FBI agents interviewing Tennesseans about meningitis outbreak - WRCBtv.com | Chattanooga News, Weather & Sports

FBI agents interviewing Tennesseans about meningitis outbreak

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Joan Peay is one of only six victims who got a second case of meningitis a year after she was diagnosed the first time. Joan Peay is one of only six victims who got a second case of meningitis a year after she was diagnosed the first time.
NASHVILLE, TN (WSMV) -

It looks like criminal charges could be filed against the owners of a Massachusetts compounding clinic that was linked to a massive meningitis outbreak nearly two years ago.

Of the 169 Tennesseans who contracted meningitis as part of the outbreak, six of them died.

Joan Peay was among the 751 people across the nation who were diagnosed with fungal meningitis after receiving a spinal injection for pain.

Two days ago, agents with the FBI showed up on her doorstep and asked specifics about what happened.

"I was very happy to see them show up. They were very nice and very thorough," she said.

Because so much time has passed, she and other victims had started to wonder whether a criminal investigation would ever be launched.

Now that it has, "I'm hoping they'll go after the owners and take everything they have. Their houses, their cars, their investments, their property, just everything, because they are cold-blooded murderers," Peay said.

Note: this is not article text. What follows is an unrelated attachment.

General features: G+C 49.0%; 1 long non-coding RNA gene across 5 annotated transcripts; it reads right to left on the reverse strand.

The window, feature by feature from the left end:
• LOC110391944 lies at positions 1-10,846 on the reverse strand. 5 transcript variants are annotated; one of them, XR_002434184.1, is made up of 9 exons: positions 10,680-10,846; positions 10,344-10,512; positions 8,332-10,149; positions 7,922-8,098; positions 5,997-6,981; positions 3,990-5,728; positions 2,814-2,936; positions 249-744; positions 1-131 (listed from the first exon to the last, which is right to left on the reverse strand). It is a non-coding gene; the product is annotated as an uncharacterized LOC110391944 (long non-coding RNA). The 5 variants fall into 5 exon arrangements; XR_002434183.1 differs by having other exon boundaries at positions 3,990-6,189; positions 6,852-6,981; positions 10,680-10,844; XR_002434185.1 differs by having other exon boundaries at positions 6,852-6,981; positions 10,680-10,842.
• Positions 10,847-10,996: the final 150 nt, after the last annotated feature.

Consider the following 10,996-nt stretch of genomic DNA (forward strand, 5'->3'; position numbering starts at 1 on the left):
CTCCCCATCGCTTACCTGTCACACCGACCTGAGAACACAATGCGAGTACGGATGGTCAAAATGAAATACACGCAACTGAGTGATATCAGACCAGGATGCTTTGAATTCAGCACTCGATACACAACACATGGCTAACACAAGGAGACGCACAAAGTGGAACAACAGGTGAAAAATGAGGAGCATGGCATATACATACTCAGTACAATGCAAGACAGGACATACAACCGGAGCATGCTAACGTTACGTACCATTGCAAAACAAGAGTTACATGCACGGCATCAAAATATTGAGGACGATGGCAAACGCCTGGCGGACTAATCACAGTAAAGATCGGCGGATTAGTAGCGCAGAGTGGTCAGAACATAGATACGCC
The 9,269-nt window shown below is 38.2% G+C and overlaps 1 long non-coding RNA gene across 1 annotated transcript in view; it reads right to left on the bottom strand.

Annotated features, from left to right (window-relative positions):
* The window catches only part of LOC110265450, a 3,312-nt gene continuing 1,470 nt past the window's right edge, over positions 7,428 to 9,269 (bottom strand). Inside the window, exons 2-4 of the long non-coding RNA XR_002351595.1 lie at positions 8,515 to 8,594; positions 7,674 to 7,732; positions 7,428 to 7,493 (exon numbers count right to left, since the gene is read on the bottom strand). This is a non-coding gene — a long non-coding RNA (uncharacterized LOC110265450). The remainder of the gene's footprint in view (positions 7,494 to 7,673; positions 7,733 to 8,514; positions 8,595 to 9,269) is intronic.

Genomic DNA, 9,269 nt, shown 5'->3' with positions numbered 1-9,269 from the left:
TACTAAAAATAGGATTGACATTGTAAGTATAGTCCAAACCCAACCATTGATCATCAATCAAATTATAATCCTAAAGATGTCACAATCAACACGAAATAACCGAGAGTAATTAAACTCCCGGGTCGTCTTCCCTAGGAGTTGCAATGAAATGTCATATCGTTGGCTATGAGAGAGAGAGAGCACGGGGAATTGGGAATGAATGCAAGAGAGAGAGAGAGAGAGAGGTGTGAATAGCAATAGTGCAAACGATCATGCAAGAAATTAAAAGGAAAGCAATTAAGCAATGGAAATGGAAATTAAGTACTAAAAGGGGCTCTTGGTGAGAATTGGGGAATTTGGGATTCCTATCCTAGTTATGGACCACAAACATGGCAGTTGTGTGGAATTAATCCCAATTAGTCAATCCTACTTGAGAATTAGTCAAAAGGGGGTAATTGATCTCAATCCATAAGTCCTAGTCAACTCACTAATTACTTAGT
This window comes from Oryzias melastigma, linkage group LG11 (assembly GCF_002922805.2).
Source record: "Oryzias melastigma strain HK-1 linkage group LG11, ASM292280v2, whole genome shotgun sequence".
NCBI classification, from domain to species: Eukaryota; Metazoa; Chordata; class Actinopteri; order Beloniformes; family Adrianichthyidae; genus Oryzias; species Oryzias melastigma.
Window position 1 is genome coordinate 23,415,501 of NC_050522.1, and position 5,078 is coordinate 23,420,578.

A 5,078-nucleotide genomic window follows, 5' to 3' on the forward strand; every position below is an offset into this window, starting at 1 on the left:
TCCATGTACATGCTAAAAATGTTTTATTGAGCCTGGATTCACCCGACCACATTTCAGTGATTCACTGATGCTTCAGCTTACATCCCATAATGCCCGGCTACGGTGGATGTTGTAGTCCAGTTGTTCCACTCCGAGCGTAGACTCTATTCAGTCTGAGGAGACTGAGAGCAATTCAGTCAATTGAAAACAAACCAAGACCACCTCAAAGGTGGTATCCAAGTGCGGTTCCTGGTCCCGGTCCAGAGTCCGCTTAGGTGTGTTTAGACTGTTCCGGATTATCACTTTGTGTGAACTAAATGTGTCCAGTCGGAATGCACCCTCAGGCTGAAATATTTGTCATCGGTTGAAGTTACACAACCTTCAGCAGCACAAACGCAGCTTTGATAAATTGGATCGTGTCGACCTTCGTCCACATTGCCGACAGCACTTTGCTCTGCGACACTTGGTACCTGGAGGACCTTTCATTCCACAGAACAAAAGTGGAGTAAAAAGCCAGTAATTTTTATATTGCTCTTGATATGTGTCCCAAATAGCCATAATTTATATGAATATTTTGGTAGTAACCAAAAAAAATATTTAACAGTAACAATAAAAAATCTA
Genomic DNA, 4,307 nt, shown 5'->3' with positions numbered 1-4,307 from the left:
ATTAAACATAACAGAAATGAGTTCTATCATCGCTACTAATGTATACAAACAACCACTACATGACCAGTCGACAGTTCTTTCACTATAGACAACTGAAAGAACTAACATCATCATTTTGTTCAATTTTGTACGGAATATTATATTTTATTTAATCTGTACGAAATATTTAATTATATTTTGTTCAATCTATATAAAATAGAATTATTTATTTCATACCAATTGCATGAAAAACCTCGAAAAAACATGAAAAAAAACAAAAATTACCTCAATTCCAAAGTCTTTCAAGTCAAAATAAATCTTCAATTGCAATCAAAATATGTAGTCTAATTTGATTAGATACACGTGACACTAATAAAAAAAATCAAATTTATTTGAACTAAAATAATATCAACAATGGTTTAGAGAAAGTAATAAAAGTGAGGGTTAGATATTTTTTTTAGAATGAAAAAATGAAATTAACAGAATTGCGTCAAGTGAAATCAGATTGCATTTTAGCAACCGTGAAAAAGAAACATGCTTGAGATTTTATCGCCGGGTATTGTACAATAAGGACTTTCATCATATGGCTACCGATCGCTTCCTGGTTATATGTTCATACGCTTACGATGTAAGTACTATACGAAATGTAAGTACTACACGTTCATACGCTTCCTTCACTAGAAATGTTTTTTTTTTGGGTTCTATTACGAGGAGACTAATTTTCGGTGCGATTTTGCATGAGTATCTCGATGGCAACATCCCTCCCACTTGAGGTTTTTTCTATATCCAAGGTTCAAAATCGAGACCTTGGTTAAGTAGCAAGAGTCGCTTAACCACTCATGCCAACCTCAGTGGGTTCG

She's referring to the owners of the New England compounding center where investigators determined that medicine was originally produced right next door to a recycling center.

In fact, Peay said she believes anyone with knowledge of what was going on there should be punished.

"The people who worked there knew, too. The executives knew, the everyday workers knew and nobody reported it," she said.

Peay is one of only six victims who got a second case of meningitis a year after she was diagnosed the first time.

With the two-year anniversary looming, she's starting to worry it could happen again.

"The closer it gets to September, I'm starting to get nervous because I don't know if I can survive it a third time," Peay said.

Regardless of how the criminal case turns out, Peay said this was a life-altering event that has given her a new perspective on those who oversee how healthcare is delivered.

"The state of Massachusetts and the federal government didn't do their job correctly, or medicine wouldn't have been compounded in that place next to a recycling center," she said.

Not only has this been emotionally taxing for the victims, but it's also been expensive. Peay said her medicine alone was about $2,500 a month. Her insurance covered some of that, but to add insult to injury, she said St. Thomas charged her the difference and she was turned her over to a collection agency when she couldn't pay.

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